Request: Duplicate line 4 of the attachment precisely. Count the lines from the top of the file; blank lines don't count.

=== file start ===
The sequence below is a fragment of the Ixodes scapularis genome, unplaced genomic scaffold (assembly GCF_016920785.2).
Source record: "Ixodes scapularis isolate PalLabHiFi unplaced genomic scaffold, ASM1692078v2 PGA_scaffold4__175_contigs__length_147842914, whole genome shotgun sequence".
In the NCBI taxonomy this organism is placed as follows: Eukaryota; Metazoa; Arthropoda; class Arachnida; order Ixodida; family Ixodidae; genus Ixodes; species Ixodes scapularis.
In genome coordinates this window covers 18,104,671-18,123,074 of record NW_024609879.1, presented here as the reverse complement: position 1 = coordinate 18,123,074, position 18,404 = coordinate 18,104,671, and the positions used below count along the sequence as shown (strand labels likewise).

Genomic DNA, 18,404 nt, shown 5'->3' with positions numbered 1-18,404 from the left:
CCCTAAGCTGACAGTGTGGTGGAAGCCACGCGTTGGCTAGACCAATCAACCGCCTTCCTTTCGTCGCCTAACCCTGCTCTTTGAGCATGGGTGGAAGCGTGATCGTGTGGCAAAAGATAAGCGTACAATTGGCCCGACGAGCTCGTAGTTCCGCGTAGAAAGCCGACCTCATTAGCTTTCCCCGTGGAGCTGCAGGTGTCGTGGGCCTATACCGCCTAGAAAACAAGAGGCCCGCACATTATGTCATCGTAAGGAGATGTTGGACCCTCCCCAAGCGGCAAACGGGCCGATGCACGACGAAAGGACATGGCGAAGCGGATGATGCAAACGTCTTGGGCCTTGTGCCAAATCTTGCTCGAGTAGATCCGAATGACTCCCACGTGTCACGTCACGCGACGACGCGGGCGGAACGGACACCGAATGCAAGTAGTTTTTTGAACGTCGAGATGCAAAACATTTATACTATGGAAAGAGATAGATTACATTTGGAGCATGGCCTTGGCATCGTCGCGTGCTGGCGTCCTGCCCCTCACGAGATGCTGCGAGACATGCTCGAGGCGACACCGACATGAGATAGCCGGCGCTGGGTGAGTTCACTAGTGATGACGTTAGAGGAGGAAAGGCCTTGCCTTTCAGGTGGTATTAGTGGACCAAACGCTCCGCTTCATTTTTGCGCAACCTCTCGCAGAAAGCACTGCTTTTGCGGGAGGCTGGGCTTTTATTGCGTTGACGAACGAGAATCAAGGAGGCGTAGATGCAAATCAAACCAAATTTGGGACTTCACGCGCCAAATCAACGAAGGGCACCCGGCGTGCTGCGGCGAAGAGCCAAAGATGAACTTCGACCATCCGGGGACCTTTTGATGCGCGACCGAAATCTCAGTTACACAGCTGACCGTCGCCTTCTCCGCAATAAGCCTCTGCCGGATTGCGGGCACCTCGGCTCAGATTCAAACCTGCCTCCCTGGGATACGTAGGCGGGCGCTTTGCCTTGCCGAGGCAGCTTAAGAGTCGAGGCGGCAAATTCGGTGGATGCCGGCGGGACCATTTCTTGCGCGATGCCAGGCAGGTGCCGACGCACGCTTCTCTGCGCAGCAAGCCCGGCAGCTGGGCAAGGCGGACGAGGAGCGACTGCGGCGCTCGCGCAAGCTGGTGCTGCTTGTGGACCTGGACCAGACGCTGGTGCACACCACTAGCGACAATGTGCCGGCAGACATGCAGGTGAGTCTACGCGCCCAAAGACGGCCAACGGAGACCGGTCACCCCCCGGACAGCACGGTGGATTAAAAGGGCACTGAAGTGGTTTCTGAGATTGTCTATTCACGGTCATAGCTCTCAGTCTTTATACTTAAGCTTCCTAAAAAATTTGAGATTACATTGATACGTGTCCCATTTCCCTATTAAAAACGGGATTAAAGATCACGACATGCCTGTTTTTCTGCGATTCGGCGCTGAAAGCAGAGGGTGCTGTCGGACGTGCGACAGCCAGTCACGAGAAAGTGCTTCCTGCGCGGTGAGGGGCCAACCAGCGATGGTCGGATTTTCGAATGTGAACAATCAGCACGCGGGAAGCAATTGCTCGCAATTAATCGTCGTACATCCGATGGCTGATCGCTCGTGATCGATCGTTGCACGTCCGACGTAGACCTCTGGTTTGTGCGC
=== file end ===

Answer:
In genome coordinates this window covers 18,104,671-18,123,074 of record NW_024609879.1, presented here as the reverse complement: position 1 = coordinate 18,123,074, position 18,404 = coordinate 18,104,671, and the positions used below count along the sequence as shown (strand labels likewise).